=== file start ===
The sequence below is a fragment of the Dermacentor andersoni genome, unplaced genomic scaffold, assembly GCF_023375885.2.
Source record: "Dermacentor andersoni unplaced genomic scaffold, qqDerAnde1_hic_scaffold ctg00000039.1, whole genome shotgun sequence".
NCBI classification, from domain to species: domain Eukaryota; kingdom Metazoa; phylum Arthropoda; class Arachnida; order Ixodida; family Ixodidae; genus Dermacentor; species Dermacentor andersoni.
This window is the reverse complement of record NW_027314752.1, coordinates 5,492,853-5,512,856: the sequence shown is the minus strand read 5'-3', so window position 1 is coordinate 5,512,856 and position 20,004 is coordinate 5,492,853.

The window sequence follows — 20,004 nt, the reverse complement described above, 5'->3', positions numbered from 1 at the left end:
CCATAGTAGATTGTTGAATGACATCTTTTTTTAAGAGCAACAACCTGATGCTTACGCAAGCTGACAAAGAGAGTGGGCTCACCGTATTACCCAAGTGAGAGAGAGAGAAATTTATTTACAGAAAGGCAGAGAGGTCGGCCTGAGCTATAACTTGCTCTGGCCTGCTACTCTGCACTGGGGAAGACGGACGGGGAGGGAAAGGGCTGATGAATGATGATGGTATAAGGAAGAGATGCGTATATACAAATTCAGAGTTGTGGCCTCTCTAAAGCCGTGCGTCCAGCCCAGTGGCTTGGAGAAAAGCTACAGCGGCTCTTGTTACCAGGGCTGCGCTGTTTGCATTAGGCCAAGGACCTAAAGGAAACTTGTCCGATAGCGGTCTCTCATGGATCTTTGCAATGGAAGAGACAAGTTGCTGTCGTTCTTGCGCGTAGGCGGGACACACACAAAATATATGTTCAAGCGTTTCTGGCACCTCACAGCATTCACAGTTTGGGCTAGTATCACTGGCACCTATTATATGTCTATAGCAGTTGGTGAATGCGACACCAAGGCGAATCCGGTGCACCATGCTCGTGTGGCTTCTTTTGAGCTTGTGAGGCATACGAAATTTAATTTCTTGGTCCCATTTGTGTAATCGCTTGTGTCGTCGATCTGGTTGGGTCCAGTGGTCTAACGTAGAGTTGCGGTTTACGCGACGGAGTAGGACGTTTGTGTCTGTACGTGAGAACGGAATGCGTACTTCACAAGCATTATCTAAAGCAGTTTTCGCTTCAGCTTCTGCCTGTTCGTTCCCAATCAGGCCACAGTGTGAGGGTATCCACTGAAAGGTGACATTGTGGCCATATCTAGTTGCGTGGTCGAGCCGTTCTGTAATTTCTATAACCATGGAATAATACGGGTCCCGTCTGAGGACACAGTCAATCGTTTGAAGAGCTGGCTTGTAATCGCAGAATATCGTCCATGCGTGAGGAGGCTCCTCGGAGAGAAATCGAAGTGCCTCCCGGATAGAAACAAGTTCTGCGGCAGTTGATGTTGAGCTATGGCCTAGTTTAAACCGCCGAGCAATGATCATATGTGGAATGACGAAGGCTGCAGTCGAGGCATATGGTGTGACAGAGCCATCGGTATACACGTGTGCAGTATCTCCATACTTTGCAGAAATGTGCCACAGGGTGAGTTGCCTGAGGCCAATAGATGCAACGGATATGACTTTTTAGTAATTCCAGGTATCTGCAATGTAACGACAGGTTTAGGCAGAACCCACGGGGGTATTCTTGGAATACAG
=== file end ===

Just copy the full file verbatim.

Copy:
The sequence below is a fragment of the Dermacentor andersoni genome, unplaced genomic scaffold, assembly GCF_023375885.2.
Source record: "Dermacentor andersoni unplaced genomic scaffold, qqDerAnde1_hic_scaffold ctg00000039.1, whole genome shotgun sequence".
NCBI classification, from domain to species: domain Eukaryota; kingdom Metazoa; phylum Arthropoda; class Arachnida; order Ixodida; family Ixodidae; genus Dermacentor; species Dermacentor andersoni.
This window is the reverse complement of record NW_027314752.1, coordinates 5,492,853-5,512,856: the sequence shown is the minus strand read 5'-3', so window position 1 is coordinate 5,512,856 and position 20,004 is coordinate 5,492,853.

The window sequence follows — 20,004 nt, the reverse complement described above, 5'->3', positions numbered from 1 at the left end:
CCATAGTAGATTGTTGAATGACATCTTTTTTTAAGAGCAACAACCTGATGCTTACGCAAGCTGACAAAGAGAGTGGGCTCACCGTATTACCCAAGTGAGAGAGAGAGAAATTTATTTACAGAAAGGCAGAGAGGTCGGCCTGAGCTATAACTTGCTCTGGCCTGCTACTCTGCACTGGGGAAGACGGACGGGGAGGGAAAGGGCTGATGAATGATGATGGTATAAGGAAGAGATGCGTATATACAAATTCAGAGTTGTGGCCTCTCTAAAGCCGTGCGTCCAGCCCAGTGGCTTGGAGAAAAGCTACAGCGGCTCTTGTTACCAGGGCTGCGCTGTTTGCATTAGGCCAAGGACCTAAAGGAAACTTGTCCGATAGCGGTCTCTCATGGATCTTTGCAATGGAAGAGACAAGTTGCTGTCGTTCTTGCGCGTAGGCGGGACACACACAAAATATATGTTCAAGCGTTTCTGGCACCTCACAGCATTCACAGTTTGGGCTAGTATCACTGGCACCTATTATATGTCTATAGCAGTTGGTGAATGCGACACCAAGGCGAATCCGGTGCACCATGCTCGTGTGGCTTCTTTTGAGCTTGTGAGGCATACGAAATTTAATTTCTTGGTCCCATTTGTGTAATCGCTTGTGTCGTCGATCTGGTTGGGTCCAGTGGTCTAACGTAGAGTTGCGGTTTACGCGACGGAGTAGGACGTTTGTGTCTGTACGTGAGAACGGAATGCGTACTTCACAAGCATTATCTAAAGCAGTTTTCGCTTCAGCTTCTGCCTGTTCGTTCCCAATCAGGCCACAGTGTGAGGGTATCCACTGAAAGGTGACATTGTGGCCATATCTAGTTGCGTGGTCGAGCCGTTCTGTAATTTCTATAACCATGGAATAATACGGGTCCCGTCTGAGGACACAGTCAATCGTTTGAAGAGCTGGCTTGTAATCGCAGAATATCGTCCATGCGTGAGGAGGCTCCTCGGAGAGAAATCGAAGTGCCTCCCGGATAGAAACAAGTTCTGCGGCAGTTGATGTTGAGCTATGGCCTAGTTTAAACCGCCGAGCAATGATCATATGTGGAATGACGAAGGCTGCAGTCGAGGCATATGGTGTGACAGAGCCATCGGTATACACGTGTGCAGTATCTCCATACTTTGCAGAAATGTGCCACAGGGTGAGTTGCCTGAGGCCAATAGATGCAACGGATATGACTTTTTAGTAATTCCAGGTATCTGCAATGTAACGACAGGTTTAGGCAGAACCCACGGGGGTATTCTTGGAATACAG